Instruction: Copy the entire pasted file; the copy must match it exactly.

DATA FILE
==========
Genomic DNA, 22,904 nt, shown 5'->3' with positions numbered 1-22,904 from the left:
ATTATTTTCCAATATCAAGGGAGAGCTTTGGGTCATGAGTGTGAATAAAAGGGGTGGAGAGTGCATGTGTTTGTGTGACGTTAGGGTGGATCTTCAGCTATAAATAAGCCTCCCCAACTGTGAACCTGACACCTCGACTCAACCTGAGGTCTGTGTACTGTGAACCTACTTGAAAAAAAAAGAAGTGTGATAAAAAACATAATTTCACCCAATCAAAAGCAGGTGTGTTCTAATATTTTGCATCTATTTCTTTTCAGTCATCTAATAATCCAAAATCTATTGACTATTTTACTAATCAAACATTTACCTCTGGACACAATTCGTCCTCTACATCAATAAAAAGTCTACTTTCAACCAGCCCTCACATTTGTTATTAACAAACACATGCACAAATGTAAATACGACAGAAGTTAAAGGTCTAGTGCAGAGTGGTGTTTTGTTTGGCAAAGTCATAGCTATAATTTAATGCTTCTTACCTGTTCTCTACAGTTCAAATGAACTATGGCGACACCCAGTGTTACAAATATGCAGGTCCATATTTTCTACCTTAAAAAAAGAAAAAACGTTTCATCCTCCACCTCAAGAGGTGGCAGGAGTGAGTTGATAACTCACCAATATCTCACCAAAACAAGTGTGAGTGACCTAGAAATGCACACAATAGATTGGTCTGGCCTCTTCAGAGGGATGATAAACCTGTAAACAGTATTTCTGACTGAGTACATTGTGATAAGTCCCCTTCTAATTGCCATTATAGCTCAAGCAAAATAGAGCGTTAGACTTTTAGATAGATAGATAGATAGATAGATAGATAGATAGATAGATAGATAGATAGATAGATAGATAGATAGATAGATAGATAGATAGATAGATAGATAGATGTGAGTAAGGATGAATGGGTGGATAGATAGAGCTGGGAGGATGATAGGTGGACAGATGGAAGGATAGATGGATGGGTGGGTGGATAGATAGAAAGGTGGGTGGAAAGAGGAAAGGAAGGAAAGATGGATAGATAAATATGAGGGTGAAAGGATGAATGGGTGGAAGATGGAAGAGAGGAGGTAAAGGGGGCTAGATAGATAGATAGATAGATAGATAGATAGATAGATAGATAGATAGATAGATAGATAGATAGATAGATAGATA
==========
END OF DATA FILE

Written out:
Genomic DNA, 22,904 nt, shown 5'->3' with positions numbered 1-22,904 from the left:
ATTATTTTCCAATATCAAGGGAGAGCTTTGGGTCATGAGTGTGAATAAAAGGGGTGGAGAGTGCATGTGTTTGTGTGACGTTAGGGTGGATCTTCAGCTATAAATAAGCCTCCCCAACTGTGAACCTGACACCTCGACTCAACCTGAGGTCTGTGTACTGTGAACCTACTTGAAAAAAAAAGAAGTGTGATAAAAAACATAATTTCACCCAATCAAAAGCAGGTGTGTTCTAATATTTTGCATCTATTTCTTTTCAGTCATCTAATAATCCAAAATCTATTGACTATTTTACTAATCAAACATTTACCTCTGGACACAATTCGTCCTCTACATCAATAAAAAGTCTACTTTCAACCAGCCCTCACATTTGTTATTAACAAACACATGCACAAATGTAAATACGACAGAAGTTAAAGGTCTAGTGCAGAGTGGTGTTTTGTTTGGCAAAGTCATAGCTATAATTTAATGCTTCTTACCTGTTCTCTACAGTTCAAATGAACTATGGCGACACCCAGTGTTACAAATATGCAGGTCCATATTTTCTACCTTAAAAAAAGAAAAAACGTTTCATCCTCCACCTCAAGAGGTGGCAGGAGTGAGTTGATAACTCACCAATATCTCACCAAAACAAGTGTGAGTGACCTAGAAATGCACACAATAGATTGGTCTGGCCTCTTCAGAGGGATGATAAACCTGTAAACAGTATTTCTGACTGAGTACATTGTGATAAGTCCCCTTCTAATTGCCATTATAGCTCAAGCAAAATAGAGCGTTAGACTTTTAGATAGATAGATAGATAGATAGATAGATAGATAGATAGATAGATAGATAGATAGATAGATAGATAGATAGATAGATAGATAGATAGATAGATAGATGTGAGTAAGGATGAATGGGTGGATAGATAGAGCTGGGAGGATGATAGGTGGACAGATGGAAGGATAGATGGATGGGTGGGTGGATAGATAGAAAGGTGGGTGGAAAGAGGAAAGGAAGGAAAGATGGATAGATAAATATGAGGGTGAAAGGATGAATGGGTGGAAGATGGAAGAGAGGAGGTAAAGGGGGCTAGATAGATAGATAGATAGATAGATAGATAGATAGATAGATAGATAGATAGATAGATAGATAGATAGATAGATA